The rapid influx of electric motorcycles has undoubtedly paved the way for numerous creative minds to unleash their potential. Just like we have in traditional motorcycles, we humans just can’t seem to keep electric motorcycles in stock form, as well. What’s interesting about the custom electric motorbike scene, however, is the fact that it’s so new, and the once-perceived limitations of electrification seem to be transcended with every build.
Such is the case with this custom cafe-racer style electric motorcycle that’s based on the Super Soco TC Max. It’s the work of a Belgian designer named Benjamin Surain, who, alongside his partner Guy Salens, worked together to develop what’s known as the E-Core, or an electric power unit that’s designed to replace a traditional motorbike’s combustion engine. Yeah, you may have guessed that the two are pretty serious about making the shift to electric, and Benjamin’s creation, in particular, could help in kick-starting the custom electric motorbike scene.
The Nuit, as it’s called, is finished in all black, and is the masterpiece of Benjamin’s workshop ON. Befittingly so, as Nuit is French for night. Based on the Super Soco TC Max, which is quite honestly one of the better-looking electric motorcycles in the market, Benjamin flips the script by throwing what we have come to expect from electric motorcycles out the window. The Nuit does away with all of its sharp and angular bodywork, and instead, flaunts the bare simplicity of a classic cafe racer. It’s a refreshing look, especially for an electric motorcycle. Furthermore, the blacked-out electric motor and powertrain blend in with the bike’s overall design, making it something thoroughly unique, yet eerily familiar.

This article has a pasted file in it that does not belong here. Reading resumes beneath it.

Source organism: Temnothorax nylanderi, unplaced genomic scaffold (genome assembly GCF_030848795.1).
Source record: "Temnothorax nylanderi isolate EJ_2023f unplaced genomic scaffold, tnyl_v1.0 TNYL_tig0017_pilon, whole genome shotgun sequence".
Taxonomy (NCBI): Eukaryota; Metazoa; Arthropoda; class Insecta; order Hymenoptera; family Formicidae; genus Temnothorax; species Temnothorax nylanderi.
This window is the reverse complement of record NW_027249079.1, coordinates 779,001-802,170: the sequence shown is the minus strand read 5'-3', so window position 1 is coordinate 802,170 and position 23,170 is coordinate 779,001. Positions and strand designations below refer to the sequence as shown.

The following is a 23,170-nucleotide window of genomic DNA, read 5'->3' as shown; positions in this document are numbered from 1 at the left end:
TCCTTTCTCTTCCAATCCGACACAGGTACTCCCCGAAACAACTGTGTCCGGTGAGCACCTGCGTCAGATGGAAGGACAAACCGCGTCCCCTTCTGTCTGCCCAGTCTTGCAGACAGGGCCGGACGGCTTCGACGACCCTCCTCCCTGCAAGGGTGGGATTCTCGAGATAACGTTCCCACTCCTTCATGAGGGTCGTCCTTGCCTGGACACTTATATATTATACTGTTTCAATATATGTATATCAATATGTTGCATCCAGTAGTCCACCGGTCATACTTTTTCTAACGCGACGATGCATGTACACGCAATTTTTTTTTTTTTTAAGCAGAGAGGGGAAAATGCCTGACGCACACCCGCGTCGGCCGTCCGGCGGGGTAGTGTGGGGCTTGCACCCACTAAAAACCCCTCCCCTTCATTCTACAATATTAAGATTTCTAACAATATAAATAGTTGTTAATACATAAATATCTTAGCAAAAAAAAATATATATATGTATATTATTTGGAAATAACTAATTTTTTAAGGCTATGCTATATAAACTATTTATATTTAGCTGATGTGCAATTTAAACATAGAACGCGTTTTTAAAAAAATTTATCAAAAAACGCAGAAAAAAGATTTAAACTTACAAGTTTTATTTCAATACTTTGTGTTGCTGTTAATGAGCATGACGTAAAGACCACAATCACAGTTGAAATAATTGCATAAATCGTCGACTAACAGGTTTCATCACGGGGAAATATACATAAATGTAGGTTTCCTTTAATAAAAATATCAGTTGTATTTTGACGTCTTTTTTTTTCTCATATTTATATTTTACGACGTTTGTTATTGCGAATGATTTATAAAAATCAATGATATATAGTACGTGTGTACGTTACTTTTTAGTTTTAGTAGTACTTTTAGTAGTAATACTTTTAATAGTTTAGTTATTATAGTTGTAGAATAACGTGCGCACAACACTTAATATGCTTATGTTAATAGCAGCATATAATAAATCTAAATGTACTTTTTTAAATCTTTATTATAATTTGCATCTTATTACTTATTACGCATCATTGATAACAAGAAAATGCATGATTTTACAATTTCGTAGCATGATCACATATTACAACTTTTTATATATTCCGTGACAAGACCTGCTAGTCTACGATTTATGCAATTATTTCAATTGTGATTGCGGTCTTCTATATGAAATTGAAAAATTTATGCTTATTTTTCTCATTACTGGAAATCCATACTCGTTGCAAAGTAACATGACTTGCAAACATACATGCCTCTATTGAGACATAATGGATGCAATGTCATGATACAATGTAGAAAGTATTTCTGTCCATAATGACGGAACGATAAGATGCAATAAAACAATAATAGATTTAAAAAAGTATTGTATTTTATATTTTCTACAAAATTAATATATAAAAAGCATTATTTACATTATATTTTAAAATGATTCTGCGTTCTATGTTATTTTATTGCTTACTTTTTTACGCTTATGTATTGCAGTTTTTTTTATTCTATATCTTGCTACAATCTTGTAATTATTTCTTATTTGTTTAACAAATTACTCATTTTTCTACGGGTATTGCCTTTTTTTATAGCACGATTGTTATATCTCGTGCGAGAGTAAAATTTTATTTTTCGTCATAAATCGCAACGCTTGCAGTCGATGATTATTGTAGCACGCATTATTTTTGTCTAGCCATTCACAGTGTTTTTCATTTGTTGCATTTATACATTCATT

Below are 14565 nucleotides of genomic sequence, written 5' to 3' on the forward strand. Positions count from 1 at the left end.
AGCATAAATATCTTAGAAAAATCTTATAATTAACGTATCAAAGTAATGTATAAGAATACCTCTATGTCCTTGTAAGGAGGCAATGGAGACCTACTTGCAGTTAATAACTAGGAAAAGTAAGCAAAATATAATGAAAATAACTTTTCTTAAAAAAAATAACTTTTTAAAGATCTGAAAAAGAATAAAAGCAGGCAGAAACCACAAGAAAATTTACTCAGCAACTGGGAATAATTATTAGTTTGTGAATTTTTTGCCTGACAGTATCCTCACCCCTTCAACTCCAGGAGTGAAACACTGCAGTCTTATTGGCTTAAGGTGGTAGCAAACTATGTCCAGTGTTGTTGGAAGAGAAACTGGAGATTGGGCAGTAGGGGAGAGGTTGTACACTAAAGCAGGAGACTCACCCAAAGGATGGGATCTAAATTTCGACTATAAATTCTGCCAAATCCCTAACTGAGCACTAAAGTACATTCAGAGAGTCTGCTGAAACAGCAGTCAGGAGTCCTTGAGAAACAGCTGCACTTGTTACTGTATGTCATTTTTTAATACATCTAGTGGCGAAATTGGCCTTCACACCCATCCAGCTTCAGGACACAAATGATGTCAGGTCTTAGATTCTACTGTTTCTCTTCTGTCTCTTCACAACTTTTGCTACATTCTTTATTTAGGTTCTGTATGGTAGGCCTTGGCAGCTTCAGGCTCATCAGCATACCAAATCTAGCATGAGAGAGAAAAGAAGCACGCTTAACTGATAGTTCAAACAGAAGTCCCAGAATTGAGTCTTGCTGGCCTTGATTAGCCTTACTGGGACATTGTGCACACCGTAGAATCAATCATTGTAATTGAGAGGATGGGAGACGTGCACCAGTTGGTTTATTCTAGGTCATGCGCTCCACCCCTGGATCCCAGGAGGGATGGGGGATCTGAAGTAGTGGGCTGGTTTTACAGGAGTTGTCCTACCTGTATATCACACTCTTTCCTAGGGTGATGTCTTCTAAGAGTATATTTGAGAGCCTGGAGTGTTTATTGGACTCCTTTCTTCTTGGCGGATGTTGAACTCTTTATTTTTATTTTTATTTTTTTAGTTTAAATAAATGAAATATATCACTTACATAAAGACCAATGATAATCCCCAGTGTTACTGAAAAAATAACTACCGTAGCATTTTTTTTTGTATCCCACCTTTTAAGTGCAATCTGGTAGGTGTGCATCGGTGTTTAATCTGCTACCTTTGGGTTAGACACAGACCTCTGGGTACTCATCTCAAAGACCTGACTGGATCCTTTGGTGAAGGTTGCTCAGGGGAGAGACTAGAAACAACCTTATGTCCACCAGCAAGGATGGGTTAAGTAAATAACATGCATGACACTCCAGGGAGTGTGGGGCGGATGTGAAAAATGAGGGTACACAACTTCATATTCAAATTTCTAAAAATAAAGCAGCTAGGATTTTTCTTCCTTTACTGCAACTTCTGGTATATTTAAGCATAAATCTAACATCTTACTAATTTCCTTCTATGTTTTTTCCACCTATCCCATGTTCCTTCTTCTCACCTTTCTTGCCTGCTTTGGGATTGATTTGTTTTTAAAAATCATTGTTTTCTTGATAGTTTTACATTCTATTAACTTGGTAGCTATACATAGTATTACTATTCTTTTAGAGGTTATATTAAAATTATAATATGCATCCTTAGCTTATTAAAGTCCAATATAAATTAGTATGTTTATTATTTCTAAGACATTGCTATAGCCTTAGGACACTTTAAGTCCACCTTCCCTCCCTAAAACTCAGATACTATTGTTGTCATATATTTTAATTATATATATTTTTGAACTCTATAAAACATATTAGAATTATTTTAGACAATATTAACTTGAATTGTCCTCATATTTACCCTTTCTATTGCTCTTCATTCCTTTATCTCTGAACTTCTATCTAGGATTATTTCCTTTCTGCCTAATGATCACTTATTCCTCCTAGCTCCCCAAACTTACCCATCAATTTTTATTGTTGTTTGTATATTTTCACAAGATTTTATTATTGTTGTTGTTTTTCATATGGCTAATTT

To make things even better, Nuit features some tweaks to the stock Super Soco’s battery pack, meaning it showcases enhanced performance. It’s claimed to churn out 30-percent more torque, which translates to a top speed of 110 kilometers per hour, or 68 miles per hour, as against the bike’s top speed of 62 miles per hour. ON also made some structural changes to the bike which have made it lighter and more pleasing to the eyes. For instance, the frame has been lengthened by 15 centimeters, giving the bike sleeker, sportier proportions. Additionally, thanks to the removal of all the bike’s original body panels, Nuit tips the scales at 15 kilograms less than stock, at 85 kilos ready to ride.
Sources: Motorrad Online, The PACK